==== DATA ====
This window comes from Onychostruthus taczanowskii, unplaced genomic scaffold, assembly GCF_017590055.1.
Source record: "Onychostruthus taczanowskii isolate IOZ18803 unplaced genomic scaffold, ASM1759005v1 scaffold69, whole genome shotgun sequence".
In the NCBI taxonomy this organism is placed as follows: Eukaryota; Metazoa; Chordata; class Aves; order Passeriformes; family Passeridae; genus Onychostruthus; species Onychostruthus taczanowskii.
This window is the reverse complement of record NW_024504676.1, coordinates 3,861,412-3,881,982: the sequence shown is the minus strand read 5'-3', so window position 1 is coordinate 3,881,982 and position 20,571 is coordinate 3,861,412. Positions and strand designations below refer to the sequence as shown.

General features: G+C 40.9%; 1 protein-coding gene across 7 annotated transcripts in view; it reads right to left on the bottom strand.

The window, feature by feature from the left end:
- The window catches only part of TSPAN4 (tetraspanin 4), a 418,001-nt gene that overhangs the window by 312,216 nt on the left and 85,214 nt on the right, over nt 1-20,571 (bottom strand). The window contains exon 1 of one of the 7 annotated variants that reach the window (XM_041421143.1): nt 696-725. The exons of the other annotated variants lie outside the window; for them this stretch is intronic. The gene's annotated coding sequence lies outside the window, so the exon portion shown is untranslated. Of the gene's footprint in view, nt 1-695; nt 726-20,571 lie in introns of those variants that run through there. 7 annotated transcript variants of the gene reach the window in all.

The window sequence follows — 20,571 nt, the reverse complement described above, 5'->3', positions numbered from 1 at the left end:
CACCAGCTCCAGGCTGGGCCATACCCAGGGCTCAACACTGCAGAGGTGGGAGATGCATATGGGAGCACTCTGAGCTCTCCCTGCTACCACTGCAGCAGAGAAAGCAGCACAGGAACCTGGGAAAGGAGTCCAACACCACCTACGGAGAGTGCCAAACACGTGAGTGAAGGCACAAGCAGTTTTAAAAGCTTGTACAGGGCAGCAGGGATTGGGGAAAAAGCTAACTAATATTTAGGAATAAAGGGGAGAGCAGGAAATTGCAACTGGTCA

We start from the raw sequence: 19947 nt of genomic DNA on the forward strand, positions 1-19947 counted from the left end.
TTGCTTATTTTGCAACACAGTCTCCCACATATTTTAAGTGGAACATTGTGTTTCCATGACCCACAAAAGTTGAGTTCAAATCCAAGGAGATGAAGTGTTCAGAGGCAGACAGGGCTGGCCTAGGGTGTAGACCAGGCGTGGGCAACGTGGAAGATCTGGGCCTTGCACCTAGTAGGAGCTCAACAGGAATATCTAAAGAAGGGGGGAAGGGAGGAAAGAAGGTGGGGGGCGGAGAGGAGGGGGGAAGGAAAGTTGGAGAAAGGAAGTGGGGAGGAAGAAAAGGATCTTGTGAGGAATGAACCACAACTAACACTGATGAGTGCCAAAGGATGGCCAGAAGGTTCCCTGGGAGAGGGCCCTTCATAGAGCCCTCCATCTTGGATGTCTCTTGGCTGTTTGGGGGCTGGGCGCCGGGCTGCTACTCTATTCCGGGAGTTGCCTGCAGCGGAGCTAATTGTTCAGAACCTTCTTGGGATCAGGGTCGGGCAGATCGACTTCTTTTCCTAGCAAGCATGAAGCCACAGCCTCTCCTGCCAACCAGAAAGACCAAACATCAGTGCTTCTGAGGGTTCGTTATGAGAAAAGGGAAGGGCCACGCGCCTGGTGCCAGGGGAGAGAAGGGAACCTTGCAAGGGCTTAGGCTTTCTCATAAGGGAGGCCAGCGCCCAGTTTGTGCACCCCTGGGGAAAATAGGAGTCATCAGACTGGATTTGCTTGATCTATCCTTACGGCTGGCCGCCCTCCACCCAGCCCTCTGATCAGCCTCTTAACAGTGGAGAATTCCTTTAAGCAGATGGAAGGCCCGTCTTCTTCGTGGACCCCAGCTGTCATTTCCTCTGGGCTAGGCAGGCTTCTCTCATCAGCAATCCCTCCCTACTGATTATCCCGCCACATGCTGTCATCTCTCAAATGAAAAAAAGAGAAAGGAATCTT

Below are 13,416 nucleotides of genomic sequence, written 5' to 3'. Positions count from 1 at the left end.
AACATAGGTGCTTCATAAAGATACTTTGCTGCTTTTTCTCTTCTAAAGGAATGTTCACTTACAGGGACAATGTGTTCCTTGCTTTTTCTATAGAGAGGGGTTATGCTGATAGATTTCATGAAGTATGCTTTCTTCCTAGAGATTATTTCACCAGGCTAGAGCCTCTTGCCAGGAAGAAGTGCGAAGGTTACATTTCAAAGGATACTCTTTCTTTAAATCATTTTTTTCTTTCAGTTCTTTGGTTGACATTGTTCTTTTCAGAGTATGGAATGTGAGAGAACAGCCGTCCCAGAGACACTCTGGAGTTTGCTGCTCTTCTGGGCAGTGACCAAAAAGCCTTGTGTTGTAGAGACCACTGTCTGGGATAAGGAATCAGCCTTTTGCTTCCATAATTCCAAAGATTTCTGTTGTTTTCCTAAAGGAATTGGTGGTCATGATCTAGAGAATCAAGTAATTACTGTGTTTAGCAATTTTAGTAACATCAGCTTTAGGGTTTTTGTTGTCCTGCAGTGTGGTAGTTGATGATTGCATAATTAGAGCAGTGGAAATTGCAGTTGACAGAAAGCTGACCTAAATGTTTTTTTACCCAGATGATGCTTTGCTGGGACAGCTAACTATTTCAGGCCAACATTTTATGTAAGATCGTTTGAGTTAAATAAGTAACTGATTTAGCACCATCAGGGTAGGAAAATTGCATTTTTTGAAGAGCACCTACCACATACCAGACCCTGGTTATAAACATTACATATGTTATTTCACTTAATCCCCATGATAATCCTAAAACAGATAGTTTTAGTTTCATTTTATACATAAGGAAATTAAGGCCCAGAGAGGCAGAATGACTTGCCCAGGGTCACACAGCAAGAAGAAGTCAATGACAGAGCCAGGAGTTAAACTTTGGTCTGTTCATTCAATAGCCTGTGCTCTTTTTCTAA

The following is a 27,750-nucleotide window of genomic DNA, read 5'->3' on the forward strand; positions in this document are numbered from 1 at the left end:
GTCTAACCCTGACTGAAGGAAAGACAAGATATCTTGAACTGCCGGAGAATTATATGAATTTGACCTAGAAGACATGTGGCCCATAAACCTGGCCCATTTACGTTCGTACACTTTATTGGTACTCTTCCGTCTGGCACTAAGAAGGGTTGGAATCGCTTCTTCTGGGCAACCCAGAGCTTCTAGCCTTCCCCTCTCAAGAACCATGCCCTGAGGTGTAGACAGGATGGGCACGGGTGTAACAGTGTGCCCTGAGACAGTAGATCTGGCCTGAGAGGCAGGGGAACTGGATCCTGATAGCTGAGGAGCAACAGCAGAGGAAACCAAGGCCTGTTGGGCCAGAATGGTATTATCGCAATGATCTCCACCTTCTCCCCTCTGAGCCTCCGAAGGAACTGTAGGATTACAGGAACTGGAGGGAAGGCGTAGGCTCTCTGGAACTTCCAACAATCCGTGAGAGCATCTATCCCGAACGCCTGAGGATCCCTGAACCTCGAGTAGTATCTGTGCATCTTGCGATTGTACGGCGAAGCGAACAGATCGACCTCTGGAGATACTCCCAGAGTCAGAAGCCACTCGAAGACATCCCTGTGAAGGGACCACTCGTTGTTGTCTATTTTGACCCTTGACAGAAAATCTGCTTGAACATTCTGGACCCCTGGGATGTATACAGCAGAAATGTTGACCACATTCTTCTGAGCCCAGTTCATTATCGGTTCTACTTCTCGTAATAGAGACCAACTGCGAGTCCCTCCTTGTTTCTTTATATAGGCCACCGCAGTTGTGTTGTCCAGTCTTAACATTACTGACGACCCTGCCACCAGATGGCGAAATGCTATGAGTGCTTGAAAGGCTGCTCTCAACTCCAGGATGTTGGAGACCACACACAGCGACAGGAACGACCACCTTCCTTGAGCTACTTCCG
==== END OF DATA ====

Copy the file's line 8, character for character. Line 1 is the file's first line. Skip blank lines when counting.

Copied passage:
The window sequence follows — 20,571 nt, the reverse complement described above, 5'->3', positions numbered from 1 at the left end: